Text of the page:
and ham and mashed potatoes
still steaming before them, with
boats of gravy and bowls of peas
and three kinds of pie, and suddenly,
with a sound like a sigh, drew up
its crowded, roaring, dusty funnel,
and there at its tip was the nib of a pen.

-poem by Ted Kooser, from Delights & Shadows, Part II: The China Painters, Copper Canyon Press, 2004

 

-about Copper Canyon PressThe Chinese character for poetry is made up of two parts: “word” and “temple.” It also serves as pressmark for Copper Canyon Press. Founded in 1972, Copper Canyon Press remains dedicated to publishing poetry exclusively, from Nobel laureates, to new and emerging authors. The Press thrives with the generous patronage of readers, writers, booksellers, librarians, teachers, students, and funders – everyone who shares the conviction that poetry invigorates the language and sharpens our appreciation of the world.

 
 

-posted on red Ravine, Sunday, September 9th, 2007

-related to post, What Happened to Orr Books?, Ted Kooser’s American Life In Poetry Project

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You Can't Go Back, Augusta, Georgia, June 2007, photo © 2007 by QuoinMonkey. All rights reserved.

You Can’t Go Back, one of the homes I lived in as a child, now abandoned, June 2007, Augusta, Georgia, photo © 2007 by QuoinMonkey. All rights reserved.



I spent two weeks on the road in June, researching my book. The second week was a road trip with my mother to Georgia, where I spent much of my childhood. Mom has been working on the family tree for at least five years. We printed out the whole tree (which ended up being about 4 feet wide and 5 feet long), taped it together, rolled it up, and carried it with us to the South.

To spur memories and aid my research, I asked her and my step-dad to drive me around to all the places we lived when I was growing up. I asked questions, took photographs, and taped their memories of love, land, and place. Not only was it a rich time with them, it was healing.

The demographics of the places we lived back then have changed. Many homes where I lived as a newborn, infant, or young girl, now reside in less desirable parts of town. The photograph is one of the homes where I lived with my mother. She said she used to rock me on the little side porch that is now overgrown with weeds.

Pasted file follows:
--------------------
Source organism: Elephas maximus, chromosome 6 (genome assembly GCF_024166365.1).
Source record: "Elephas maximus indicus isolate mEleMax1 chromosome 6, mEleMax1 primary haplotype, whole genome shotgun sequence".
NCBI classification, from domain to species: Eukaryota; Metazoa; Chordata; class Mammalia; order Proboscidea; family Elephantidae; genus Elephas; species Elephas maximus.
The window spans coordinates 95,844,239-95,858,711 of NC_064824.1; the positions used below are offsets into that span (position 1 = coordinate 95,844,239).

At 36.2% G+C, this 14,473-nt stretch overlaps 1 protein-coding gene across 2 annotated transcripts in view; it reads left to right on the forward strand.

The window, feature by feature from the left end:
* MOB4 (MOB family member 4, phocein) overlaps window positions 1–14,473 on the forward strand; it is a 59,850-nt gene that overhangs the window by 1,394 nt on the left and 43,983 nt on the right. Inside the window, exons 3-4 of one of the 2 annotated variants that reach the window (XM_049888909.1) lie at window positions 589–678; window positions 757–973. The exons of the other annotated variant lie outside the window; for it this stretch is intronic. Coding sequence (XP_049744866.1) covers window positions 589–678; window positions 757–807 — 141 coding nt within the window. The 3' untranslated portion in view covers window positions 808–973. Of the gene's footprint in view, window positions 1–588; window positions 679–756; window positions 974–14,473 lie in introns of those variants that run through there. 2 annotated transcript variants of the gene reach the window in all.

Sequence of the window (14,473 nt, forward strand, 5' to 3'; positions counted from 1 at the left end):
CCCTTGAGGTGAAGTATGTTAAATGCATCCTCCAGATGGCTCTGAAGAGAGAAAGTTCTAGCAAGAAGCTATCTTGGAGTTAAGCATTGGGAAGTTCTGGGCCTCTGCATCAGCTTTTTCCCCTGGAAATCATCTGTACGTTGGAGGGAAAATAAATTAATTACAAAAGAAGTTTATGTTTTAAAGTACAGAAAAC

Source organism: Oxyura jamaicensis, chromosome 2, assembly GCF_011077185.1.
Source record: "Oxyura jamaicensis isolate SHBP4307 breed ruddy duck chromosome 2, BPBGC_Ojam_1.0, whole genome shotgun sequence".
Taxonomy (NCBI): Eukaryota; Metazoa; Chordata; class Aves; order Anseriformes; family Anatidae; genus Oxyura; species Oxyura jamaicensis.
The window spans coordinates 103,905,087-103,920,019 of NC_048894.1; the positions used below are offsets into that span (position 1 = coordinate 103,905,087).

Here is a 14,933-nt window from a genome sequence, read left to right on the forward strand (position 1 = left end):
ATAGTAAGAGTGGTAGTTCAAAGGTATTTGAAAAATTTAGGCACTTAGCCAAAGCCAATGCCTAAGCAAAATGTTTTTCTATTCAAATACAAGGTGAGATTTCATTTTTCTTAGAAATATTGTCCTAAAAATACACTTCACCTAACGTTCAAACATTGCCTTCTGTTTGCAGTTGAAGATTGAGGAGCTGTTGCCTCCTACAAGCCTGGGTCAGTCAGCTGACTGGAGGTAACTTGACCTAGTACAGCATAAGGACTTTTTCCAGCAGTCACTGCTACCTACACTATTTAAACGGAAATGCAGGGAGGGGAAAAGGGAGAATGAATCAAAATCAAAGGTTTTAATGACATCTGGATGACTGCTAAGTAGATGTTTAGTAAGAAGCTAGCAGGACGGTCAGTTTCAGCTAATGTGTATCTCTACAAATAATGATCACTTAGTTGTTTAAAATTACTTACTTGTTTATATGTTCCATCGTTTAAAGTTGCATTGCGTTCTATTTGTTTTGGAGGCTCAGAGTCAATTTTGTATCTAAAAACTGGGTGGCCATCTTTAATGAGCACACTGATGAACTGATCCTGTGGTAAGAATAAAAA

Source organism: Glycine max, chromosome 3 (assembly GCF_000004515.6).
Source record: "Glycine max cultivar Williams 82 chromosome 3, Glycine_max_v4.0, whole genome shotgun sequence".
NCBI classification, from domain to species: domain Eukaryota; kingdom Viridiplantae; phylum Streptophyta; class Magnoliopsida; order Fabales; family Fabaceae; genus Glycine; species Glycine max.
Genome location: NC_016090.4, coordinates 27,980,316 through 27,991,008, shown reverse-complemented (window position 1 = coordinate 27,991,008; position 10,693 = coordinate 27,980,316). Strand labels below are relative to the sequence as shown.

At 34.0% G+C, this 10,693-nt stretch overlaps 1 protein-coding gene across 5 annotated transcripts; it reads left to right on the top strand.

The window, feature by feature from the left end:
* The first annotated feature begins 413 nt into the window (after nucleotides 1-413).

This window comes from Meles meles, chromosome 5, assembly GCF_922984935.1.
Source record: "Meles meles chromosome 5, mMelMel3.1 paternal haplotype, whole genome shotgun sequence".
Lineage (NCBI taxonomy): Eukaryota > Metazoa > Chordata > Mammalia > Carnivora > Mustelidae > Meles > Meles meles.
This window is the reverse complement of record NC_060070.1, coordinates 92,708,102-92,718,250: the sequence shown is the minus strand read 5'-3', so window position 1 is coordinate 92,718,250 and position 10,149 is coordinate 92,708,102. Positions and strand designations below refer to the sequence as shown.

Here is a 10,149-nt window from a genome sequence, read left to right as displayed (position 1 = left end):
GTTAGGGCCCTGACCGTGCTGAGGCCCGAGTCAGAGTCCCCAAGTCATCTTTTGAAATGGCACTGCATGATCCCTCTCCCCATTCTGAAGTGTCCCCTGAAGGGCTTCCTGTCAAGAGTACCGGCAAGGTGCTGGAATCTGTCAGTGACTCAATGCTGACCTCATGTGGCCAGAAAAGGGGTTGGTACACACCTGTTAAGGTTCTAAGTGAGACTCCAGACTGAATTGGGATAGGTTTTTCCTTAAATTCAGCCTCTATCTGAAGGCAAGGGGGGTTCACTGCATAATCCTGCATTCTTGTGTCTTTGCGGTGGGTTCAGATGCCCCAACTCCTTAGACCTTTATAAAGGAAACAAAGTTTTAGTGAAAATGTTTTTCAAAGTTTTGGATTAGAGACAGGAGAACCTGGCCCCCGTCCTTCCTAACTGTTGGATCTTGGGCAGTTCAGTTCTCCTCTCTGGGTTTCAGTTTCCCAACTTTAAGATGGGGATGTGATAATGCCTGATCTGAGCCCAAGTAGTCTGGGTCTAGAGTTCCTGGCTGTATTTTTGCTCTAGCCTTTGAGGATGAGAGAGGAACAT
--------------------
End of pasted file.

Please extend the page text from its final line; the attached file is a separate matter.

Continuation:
I knew when I saw the Abandoned topic, I wanted to write about what it was like driving around, experiencing the past (some of which I was too young to consciously remember) through present eyes. I drummed up the memory of seeing this abandoned place, which was once our home, and wrote these haiku like a writing practice. They haven’t been edited.

I learned a lot on that trip. You can go back – but it’s not the same. And the death of one thing is the glorious birth of something else.




You Can’t Go Back – 15 haiku


rocking on the porch
imagining your soft lap
cradling my head


you can’t go back home
but you can peek through the past
as if it was yours


I raised the glass lens
sweat trickled down my armpit
let sleeping dogs lie


home was forsaken
covered with vines and green leaves
I opened the door


earth reclaims the past
memory doesn’t hold me
I am holding it


neighborhoods crumble
our memories are alive
long after we die


unraveling the past
identity cracks open
desolate and white


confederate flag
in the yard across the way
stops, pauses mid-air


the past is the past
never to be abandoned
as long as we live


grandmothers recite,
“go tell your stories, honey”
a dog barks nearby


running through puddles
along the wide Savannah
I dive but no splash


sultry and humid
I remember my last name
forgetting the first


time is elusive
batting flies against the rain
through leaky floor boards


pounding the pavement
emaciated memories
sparkling in the sun


the jewels of the past
backseat drivers one and all
remember, you are


-from Topic post, WRITING TOPIC – “ABANDONED”

-posted on red Ravine Friday, August 17th, 2007

-related to posts:  Excavating Memories,  Cassie’s Porch – Then & Now, (Geo) Labyrinth Finder, Duck & Cover